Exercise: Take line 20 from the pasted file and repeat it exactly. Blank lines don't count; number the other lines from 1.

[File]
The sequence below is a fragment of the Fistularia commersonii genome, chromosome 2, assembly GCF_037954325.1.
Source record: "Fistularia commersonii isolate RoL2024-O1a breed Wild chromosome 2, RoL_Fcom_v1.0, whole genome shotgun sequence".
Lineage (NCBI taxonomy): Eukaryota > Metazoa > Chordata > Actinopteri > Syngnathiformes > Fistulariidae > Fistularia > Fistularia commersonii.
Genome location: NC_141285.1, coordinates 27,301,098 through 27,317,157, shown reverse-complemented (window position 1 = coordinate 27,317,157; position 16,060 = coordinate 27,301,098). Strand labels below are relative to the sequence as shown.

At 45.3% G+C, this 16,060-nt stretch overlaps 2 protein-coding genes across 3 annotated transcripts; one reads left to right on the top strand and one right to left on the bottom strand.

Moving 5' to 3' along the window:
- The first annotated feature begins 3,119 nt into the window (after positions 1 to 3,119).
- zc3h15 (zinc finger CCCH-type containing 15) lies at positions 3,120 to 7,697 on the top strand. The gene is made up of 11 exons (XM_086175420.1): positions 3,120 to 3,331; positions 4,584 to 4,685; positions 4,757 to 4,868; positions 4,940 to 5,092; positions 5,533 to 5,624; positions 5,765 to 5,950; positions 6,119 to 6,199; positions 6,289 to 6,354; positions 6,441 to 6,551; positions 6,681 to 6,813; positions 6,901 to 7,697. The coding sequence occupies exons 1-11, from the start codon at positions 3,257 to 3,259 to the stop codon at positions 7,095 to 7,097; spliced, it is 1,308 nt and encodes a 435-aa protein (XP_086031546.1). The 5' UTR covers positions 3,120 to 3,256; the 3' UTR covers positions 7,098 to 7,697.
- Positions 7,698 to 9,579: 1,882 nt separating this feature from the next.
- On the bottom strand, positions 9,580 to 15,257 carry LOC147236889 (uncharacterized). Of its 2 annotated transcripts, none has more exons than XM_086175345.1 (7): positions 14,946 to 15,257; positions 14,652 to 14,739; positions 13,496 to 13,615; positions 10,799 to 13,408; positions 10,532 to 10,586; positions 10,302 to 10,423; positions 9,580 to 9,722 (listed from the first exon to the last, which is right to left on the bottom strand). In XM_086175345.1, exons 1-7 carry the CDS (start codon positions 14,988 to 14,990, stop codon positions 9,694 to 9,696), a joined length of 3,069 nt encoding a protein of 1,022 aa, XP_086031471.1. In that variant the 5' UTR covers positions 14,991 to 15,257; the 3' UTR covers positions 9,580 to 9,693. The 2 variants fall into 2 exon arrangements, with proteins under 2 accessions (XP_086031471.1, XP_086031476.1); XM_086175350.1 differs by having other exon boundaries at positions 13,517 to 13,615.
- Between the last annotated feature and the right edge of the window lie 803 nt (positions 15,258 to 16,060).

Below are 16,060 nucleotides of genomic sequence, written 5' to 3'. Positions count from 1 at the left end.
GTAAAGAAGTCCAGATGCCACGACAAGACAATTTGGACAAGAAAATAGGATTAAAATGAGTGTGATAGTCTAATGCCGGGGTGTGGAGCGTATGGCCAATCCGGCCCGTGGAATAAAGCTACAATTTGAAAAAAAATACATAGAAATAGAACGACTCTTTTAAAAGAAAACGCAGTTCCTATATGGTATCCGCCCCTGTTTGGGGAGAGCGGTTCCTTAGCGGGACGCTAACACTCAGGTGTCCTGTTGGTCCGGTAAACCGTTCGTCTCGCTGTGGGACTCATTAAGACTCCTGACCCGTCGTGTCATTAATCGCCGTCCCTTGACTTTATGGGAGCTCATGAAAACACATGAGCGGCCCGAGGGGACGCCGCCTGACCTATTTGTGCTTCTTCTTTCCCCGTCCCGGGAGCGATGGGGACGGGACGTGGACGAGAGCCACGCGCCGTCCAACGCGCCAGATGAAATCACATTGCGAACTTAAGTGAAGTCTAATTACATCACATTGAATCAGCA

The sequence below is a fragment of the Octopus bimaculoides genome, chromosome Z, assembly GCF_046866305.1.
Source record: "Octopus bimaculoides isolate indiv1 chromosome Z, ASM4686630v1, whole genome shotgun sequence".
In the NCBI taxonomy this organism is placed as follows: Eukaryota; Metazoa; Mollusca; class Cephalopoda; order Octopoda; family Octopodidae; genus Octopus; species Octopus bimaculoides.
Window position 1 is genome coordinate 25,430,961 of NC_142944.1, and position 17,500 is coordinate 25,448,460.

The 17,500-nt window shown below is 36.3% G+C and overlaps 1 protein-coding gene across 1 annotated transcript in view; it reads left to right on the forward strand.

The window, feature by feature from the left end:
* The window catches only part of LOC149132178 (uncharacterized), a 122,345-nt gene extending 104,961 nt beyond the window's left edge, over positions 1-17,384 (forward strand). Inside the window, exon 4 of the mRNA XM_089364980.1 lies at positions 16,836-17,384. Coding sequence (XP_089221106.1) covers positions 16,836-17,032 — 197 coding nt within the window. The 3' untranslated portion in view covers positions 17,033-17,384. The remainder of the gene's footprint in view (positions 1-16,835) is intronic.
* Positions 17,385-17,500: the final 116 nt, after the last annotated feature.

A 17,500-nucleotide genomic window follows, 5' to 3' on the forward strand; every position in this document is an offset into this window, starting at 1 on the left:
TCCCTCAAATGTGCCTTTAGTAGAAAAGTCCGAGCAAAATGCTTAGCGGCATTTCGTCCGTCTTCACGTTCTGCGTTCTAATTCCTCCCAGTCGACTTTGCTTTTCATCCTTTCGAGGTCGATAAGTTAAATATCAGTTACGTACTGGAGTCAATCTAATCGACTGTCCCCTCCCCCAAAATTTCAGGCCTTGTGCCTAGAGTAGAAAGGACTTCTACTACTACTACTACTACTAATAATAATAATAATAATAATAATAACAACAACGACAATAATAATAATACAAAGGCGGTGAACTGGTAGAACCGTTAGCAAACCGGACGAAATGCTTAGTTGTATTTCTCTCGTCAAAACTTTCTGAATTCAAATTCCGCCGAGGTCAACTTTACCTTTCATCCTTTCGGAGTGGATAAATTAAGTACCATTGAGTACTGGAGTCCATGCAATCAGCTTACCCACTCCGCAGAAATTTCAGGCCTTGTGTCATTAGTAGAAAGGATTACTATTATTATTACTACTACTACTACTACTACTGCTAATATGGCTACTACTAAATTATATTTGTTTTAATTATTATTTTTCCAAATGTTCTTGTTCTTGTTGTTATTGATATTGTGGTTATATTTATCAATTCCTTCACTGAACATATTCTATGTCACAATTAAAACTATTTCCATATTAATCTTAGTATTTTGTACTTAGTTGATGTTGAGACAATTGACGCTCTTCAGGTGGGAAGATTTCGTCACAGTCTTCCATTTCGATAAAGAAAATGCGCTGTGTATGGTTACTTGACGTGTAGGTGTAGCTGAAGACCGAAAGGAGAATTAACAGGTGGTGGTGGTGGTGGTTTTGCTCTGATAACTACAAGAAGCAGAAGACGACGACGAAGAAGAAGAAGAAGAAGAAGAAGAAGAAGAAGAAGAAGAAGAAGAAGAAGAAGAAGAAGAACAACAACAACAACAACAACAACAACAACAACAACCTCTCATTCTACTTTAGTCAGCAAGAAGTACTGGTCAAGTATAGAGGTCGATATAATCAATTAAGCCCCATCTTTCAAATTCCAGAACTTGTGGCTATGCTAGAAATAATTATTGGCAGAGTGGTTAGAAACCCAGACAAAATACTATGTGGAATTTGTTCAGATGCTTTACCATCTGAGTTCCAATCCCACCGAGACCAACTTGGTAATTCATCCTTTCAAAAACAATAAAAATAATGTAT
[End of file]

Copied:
* The window catches only part of LOC149132178 (uncharacterized), a 122,345-nt gene extending 104,961 nt beyond the window's left edge, over positions 1-17,384 (forward strand). Inside the window, exon 4 of the mRNA XM_089364980.1 lies at positions 16,836-17,384. Coding sequence (XP_089221106.1) covers positions 16,836-17,032 — 197 coding nt within the window. The 3' untranslated portion in view covers positions 17,033-17,384. The remainder of the gene's footprint in view (positions 1-16,835) is intronic.